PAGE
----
Vaccination drive to replace Indian vials
OM ASTHA RAI
KATHMANDU, March 31: The Global Alliance for Vaccines and Immunization (GAVI) has decided to replace Indian vaccines, suspended in Nepal by the World Health Organization (WHO), with the products of a global company.
According to the Department of Health Services (DoHS), the first consignment of vaccines manufactured by Crucell Berna, a global biopharmaceutical company based in the Netherlands, Korea and Sweden, will reach Nepal on April 5. The first consignment will have 131,000 vials of Quinvaxem, a pediatric vaccine.
“We will soon resume our vaccination drive,” Krishna Bahadur Chanda, immunization program chief at DoHS, said. The government´s vaccination drive has been temporarily halted since March 24 after WHO recommended DoHS not to use vaccines manufactured by an Indian company, Shantha Biotech, following complaints from different countries about faults in its composition.
The vaccines manufactured by Shanta Biotech were introduced to Nepal in April last year. In the first phase, the vaccines were brought into use in 25 districts of the far- and mid-western regions. The second phase of the vaccination drive that started in December included 50 districts in the central, western and eastern regions. The vaccines are used for children under one year to protect them from Tetanus, Diphtheria, Pertussis, Hepatitis B and Haemophilus Influenza.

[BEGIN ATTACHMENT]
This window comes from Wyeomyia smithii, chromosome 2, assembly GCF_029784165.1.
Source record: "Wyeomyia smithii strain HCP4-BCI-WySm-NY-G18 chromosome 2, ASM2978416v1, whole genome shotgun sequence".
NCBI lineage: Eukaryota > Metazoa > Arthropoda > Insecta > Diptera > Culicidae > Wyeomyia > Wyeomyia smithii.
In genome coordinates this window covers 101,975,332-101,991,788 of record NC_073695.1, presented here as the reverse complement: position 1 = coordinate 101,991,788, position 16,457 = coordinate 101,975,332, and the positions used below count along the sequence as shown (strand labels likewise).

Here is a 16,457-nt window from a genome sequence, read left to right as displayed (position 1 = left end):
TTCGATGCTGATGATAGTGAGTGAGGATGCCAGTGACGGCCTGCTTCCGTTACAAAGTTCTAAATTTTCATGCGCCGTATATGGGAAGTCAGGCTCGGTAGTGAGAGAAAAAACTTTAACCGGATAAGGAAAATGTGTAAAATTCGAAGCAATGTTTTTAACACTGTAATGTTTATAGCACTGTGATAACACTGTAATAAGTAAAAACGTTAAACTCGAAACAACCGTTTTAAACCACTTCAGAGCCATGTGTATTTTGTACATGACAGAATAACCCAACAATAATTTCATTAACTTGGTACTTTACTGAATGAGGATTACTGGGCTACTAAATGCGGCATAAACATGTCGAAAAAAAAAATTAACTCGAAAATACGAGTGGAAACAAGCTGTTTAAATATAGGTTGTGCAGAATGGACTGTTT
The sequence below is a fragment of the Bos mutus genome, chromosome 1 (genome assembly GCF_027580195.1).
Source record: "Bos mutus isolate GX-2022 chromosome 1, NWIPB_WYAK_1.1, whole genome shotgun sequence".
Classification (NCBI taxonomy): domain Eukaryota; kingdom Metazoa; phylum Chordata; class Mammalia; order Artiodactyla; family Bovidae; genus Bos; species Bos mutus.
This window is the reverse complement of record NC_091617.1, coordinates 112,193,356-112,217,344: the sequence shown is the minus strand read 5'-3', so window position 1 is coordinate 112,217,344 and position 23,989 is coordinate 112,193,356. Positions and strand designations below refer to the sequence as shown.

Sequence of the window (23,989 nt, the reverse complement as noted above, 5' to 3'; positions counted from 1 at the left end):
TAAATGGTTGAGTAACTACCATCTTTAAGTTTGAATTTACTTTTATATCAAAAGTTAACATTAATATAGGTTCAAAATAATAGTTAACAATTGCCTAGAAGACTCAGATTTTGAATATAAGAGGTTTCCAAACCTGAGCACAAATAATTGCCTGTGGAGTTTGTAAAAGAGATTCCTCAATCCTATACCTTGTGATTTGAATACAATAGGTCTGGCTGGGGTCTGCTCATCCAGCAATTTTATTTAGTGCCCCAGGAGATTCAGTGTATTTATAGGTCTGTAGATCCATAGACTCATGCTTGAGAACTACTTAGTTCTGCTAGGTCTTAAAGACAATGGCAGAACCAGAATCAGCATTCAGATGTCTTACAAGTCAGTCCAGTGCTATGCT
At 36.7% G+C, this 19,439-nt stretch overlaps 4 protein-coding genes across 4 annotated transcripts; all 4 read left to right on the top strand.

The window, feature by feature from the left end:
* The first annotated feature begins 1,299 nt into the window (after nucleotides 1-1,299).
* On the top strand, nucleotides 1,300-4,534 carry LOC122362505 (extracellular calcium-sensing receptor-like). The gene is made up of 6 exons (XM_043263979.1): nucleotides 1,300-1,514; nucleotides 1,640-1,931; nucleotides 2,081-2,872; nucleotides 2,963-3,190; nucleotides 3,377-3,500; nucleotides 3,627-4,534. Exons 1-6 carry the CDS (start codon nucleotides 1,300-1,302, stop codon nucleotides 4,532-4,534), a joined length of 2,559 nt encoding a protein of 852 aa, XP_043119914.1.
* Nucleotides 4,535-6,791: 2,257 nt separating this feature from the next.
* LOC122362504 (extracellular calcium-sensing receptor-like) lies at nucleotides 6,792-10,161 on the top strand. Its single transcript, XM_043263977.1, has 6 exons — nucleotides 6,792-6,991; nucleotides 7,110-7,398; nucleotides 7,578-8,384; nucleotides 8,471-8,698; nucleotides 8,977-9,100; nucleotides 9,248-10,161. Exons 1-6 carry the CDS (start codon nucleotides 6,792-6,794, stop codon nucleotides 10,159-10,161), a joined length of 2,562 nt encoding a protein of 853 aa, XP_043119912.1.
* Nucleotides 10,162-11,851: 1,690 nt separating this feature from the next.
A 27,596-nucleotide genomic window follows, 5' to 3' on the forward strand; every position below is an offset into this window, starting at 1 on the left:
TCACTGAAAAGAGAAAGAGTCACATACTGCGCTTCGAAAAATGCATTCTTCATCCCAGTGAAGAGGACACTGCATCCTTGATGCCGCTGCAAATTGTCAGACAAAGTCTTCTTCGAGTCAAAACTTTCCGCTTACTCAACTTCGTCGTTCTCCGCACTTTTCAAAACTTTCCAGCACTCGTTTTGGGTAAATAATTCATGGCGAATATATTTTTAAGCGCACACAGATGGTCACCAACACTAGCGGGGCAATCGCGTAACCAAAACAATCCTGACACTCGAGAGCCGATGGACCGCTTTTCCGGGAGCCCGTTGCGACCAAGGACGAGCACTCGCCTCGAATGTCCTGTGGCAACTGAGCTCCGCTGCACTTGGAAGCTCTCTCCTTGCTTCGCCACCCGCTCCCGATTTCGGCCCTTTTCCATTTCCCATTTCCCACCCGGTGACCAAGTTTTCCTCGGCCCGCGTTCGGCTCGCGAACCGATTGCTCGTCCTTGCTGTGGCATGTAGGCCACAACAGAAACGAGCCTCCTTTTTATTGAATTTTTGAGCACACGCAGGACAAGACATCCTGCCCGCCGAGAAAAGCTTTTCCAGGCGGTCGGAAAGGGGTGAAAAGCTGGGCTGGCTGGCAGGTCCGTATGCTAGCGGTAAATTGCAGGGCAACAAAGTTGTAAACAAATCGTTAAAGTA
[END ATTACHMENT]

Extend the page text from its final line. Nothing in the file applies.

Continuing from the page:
With the suspension of the Indian vaccines, thousands of vials have been brought back to five regional stores. “We will not use any Indian vaccines unless WHO withdraws its recommendations,” said Chanda. WHO has sought a few more weeks to look into the probability of some other faults in the composition of the vaccines.
As of now, mainly two faults in the composition of the Indian vaccines have been established. Particles of the suspended vaccine remain even after dissolving them in water. And some vials contain 0.1 ml less medicine than the required amount. The Indian vaccines should contained 0.5 ml of medicine to protect children.
Suspension of use of the Indian vaccines has jolted the government´s vaccination drive, which is aimed at reducing the Infant Mortality Rate (IMR). “A serious point in this case is that the Indian company, whose vaccines are suspended, enjoys GMP (good manufacturing practice) certificates provided by WHO itself,” says a doctor associated with the government´s vaccination campaign. “How can a company that manufactures faulty vaccines get GMP certification?”
GAVI, largely funded by the Bill and Melinda Gates Foundation, is to claim reimbursement of money used for procuring the Indian vaccines, it is believed. Each vial of the vaccine costs $ 3.4. The government had contributed $ 0.2 for each vial. The United Nations Children´s Fund (UNICEF) has been facilitating distribution of the vaccines, including customs clearancewww.myrepublica.com/portal/index.php?...